One of the questions asked at the WordPress meetup was how to create a WordPress theme. I couldn’t imagine that there weren’t tutorials online for this already, but we didn’t have web access, so I couldn’t check. But upon my arrival home, a brief search expedition led me to a curious find: The “Make a Theme” tutorials that are online seem to dissect the Default theme. That’s crazy.
If you begin the journey into for-hire web design with WordPress, one of the first conclusions you will come to is this mantra: “Kubrick sucks.” Let me spare you gentle novice theme developers the pain. Don’t do it. You will spend so much time being confused by Kubrick’s idiosyncracies that you will become discouraged from something that is fundamentally very simple.
Instead, we’re going to start with something much simpler, especially if you’re coming from the Blogger world, or one of the other blog/CMS systems that are abundant on the net these days: HTML.
One thing that I will tell you even before we begin is that all of this info is available online already. I’m just going to put some of the best of it directly in front of you, along with some advice on how to proceed. This information isn’t new, and I’m not promoting this as “Check out my new great method for making themes!” I’m simply offering a beginner’s view into what people have doubtless been confused by far too often.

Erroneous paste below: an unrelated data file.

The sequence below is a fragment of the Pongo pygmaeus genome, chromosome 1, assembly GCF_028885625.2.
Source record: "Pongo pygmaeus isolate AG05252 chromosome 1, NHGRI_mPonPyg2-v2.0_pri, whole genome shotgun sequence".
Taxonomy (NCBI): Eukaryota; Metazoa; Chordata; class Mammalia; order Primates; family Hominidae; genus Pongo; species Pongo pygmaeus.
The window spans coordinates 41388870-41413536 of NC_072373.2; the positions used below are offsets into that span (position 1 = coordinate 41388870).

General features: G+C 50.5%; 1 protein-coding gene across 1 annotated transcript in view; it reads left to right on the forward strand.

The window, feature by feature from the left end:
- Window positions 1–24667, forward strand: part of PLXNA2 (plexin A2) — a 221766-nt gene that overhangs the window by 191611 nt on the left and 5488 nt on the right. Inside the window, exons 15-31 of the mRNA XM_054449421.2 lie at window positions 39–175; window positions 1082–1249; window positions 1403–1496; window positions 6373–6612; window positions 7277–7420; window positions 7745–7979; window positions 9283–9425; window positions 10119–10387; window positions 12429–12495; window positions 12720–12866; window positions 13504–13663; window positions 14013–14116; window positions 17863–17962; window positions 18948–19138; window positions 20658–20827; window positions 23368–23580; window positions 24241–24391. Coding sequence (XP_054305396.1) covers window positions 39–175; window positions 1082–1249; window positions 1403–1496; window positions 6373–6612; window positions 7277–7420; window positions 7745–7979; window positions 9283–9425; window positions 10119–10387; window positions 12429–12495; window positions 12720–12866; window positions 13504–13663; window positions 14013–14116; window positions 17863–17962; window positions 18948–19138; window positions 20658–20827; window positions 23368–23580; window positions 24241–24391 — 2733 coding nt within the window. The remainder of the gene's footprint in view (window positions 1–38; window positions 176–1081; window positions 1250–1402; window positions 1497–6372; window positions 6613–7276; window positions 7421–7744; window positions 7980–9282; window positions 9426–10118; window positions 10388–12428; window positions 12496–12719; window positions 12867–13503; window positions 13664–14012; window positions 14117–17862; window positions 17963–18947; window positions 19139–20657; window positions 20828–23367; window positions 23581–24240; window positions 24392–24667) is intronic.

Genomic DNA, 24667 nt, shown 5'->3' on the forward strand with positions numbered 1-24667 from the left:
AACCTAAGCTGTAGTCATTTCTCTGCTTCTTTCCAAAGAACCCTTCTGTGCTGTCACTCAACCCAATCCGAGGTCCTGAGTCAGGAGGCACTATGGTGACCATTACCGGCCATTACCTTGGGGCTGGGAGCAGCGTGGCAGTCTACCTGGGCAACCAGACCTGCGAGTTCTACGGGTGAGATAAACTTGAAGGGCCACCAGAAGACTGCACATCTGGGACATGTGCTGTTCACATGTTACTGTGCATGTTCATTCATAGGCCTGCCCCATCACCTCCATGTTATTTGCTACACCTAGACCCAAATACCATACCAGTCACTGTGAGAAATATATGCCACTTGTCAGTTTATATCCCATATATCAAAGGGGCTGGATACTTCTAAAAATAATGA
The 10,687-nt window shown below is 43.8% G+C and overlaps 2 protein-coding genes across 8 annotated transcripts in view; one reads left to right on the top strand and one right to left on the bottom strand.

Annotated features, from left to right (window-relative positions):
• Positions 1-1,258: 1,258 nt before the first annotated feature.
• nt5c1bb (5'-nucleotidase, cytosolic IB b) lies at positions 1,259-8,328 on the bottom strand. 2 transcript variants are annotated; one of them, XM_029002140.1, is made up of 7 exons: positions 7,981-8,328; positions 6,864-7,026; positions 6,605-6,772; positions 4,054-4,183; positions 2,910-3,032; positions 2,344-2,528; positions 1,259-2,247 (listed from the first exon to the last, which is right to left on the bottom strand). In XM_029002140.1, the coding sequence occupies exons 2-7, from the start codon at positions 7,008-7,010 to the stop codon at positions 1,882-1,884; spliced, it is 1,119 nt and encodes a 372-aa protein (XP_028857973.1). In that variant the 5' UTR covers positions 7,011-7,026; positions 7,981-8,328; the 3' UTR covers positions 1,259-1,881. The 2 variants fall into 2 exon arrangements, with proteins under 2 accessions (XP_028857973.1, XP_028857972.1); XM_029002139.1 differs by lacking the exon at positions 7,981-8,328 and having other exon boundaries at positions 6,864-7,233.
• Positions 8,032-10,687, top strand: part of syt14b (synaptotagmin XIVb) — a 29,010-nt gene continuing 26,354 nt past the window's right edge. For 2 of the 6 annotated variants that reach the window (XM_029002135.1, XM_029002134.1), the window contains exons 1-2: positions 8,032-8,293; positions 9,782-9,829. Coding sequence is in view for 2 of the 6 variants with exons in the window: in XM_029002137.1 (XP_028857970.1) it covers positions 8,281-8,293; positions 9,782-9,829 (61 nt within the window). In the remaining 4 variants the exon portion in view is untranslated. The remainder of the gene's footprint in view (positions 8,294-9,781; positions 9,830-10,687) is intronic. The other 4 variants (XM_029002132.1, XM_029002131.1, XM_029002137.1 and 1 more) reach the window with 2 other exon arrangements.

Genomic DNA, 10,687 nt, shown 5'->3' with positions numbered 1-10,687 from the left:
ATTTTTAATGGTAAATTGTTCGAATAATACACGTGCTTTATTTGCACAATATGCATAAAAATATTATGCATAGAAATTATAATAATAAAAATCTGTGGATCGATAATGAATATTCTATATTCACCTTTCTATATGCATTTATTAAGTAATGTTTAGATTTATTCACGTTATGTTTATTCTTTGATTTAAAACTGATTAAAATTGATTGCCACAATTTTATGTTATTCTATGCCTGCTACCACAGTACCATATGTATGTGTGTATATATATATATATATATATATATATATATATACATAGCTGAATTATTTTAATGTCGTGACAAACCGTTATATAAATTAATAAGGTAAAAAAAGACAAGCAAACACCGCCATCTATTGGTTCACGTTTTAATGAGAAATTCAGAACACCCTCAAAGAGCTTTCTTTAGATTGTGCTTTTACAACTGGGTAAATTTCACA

Let’s look at a very, very simple two-column HTML layout first. What I suggest is a layout from 456 Berea Street, and is actually the lucky Google result for “two column css layout”. They’ve done a very good job of descrbing what HTML and CSS does what on their page, so I won’t duplicate that here.
What’s nice about this layout is that it provides a clean starting point in HTML for what you can make look spectacular with CSS. Most blogs on the web use some variant of the two-column layout (although that is slowly changing…), and this layout is probably the least bit of code you need to make it work.
You will note that this layout offers five content areas: The header, menu, main content, sidebar, and footer. In the HTML that they offer at 456 Berea Street, these areas are filled in with content that we will replace when making our theme.
If you have been poking at the WordPress themes, you have undoubtably noticed the different files within a theme. Some of them share names with the parts of the HTML template we’re working with, such as “sidebar.php”. You should ignore this for now because it just makes things more complicated when you’re starting than they need to be. First, we’re going to look at the anatomy of a bare-bones WordPress theme — the minimum you need to make your theme go.
This is another page.